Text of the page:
I'm blogging about splurges and happiness (how's that for a combo) tomorrow on Vitamin G, and I feel compelled to tell you that I just spent an ungodly amount of money on a high chair and all of its special add-ons and bells and whistles. Why, you ask? Because I wanted a prettier one. That's all. After two years and two kids, I finally ordered the high chair I've always wanted. Russell, my 5 month old, is going to be eating real food soon (here we go again!), and I decided it was time for a cuter chair at our table. So we traded up. Did I have to spend a small fortune on the thing? No. Should I have saved my money? Yes. Is my husband a little perplexed by this purchase? Uh huh. And a little irritated? Maybe. Would I consider returning it? Not a chance. P.S. It's a white Stokke Tripp Trap high chair. Cute, huh? [Photo: Stokke]

[caption id="attachment_182" align="aligncenter" width="450" caption="Carson, in the white chair that is an odd but comforting addition to our kitchen, with baby Russell watching"][/caption] I let some of my old strong-held beliefs go when I became a mom--like my thinking on toys and kids' stuff. Never would I let children overtake my house, I said to myself. Well, um, now I have a swing in the dining room, an Elmo walker in the living room and a Johnny Jump-Up contraption hanging in my office. So much for that. Another thing happened after I had kids: the need for comfort and for rest--whenever and wherever I could get it. So, after Carson, now 2, came along screaming into this world (he had colic, which seemed to last for a century), we found ourself in dire need of places to sit down all around the house. Enter the upholstered chair in the kitchen. We moved a basic white chair in there years ago, and it kind of stuck. Now Jason, my husband, will sit there holding the baby while I'm making dinner. Or Carson will chill out on the chair while his bro, Russell, plays in his exersaucer and while I run around cooking, cleaning, whatever. So, I've come to the conclusion, recently, that I think I'll always want to have some sort of comfy chair in my kitchen, even if it breaks decor rules. What do you think? P.S. If you look really closely in this photo, you can see the glass of wine I poured myself. At 4:30 today.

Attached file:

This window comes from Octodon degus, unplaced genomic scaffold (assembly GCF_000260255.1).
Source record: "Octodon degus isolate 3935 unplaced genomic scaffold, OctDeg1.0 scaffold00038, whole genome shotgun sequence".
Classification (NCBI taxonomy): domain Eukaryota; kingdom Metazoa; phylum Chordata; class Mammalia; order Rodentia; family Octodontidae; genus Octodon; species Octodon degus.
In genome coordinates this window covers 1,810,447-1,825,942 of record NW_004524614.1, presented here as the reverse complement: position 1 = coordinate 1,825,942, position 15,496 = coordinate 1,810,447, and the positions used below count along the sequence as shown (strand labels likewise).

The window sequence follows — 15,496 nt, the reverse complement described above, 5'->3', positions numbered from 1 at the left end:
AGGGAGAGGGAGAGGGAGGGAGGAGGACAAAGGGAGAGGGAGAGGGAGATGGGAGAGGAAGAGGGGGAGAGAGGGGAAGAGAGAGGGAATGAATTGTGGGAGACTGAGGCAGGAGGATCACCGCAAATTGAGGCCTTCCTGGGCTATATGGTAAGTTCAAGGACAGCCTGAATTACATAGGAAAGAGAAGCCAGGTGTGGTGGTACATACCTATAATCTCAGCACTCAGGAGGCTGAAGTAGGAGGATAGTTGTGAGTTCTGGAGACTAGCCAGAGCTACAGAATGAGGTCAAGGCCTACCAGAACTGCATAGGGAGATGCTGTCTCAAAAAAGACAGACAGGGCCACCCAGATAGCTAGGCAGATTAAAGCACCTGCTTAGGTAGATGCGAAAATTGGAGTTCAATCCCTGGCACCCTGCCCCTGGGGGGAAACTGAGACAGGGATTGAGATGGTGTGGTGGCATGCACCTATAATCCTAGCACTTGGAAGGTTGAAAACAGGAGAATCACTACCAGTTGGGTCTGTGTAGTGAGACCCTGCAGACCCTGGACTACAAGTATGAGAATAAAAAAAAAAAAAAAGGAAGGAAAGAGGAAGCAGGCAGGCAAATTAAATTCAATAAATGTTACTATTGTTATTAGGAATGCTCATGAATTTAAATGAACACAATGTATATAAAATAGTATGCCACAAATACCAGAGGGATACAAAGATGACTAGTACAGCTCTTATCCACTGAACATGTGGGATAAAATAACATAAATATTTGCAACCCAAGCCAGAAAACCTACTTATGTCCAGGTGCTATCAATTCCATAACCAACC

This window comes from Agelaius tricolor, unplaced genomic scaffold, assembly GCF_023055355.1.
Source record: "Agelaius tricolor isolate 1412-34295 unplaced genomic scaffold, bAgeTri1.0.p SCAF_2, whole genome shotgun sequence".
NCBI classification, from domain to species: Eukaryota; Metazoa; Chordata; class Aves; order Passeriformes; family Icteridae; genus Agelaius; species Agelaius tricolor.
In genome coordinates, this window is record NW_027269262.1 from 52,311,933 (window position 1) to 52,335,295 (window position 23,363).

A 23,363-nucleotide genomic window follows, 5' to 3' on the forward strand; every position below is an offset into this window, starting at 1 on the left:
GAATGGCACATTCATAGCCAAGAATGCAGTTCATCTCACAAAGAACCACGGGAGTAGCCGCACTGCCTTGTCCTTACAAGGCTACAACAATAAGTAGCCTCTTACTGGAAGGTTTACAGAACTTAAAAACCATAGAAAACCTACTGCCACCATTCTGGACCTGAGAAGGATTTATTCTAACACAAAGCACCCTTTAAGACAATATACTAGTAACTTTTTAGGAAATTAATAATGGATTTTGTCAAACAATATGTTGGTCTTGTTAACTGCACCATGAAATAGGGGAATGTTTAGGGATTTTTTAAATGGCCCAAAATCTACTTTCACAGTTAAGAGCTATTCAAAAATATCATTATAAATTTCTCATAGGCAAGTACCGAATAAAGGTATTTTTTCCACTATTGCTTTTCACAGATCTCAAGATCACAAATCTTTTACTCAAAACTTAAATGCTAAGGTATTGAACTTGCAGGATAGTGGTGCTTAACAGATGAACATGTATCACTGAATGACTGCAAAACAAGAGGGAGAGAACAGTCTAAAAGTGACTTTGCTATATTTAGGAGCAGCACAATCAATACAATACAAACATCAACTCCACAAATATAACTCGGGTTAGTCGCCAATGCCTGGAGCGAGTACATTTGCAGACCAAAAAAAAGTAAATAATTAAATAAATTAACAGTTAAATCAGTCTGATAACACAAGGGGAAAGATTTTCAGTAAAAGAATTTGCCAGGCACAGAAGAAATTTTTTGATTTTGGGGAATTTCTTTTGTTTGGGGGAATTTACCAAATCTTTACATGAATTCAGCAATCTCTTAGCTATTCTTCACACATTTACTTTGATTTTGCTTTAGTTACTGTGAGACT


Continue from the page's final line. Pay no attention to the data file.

crayonThe beautiful Leigh over at the blog Marvelous Kiddo wrote in her bio that she was raised as an “unschooler.” A what? How had I not heard of this word in my 31 years? I’m familiar with home schooling, of course, because my mom home-schooled my sister, brothers and me for a short time, a fact that I still find amazing. (I was only home for a brief stint between moving from one school district to another, and though I give my mom props for doing it, I don’t think it suited me). But unschooling? I had no idea. So, fascinated, I googled it, and found this interesting definition from the site, unschooling.com

Warning: Pity party in progress! OK, now that you've read the disclaimer, I'm going to jump right in and tell you about my very bad day. Nope, nothing earth-shattering happened. And, by bad-day standards, this one wasn't even that bad. (This day, however, which I wrote about on Vitamin G a while back, was bad.) So why do I feel like screaming? Here was my day, in a nutshell: *I'll just say this: being on a conference call with your Glamour magazine editors and colleagues while feeding your baby and entertaining your 2 year old is really, really hard. *Did I stick my foot in my mouth today? Um, yes. *I had a crazy craving for artichokes all day (no, I am not pregnant)--but had none in the house. *It was hot. The house was about 90 degrees. I get cranky when I'm hot. *My 2 year old slammed a drawer on my finger, which made me feel like I was 2. *I got nothing done. *I missed an article deadline. *The baby was fussy. *We had leftover pizza for dinner. Cold pizza. That's all. [Photo: Doug Sims]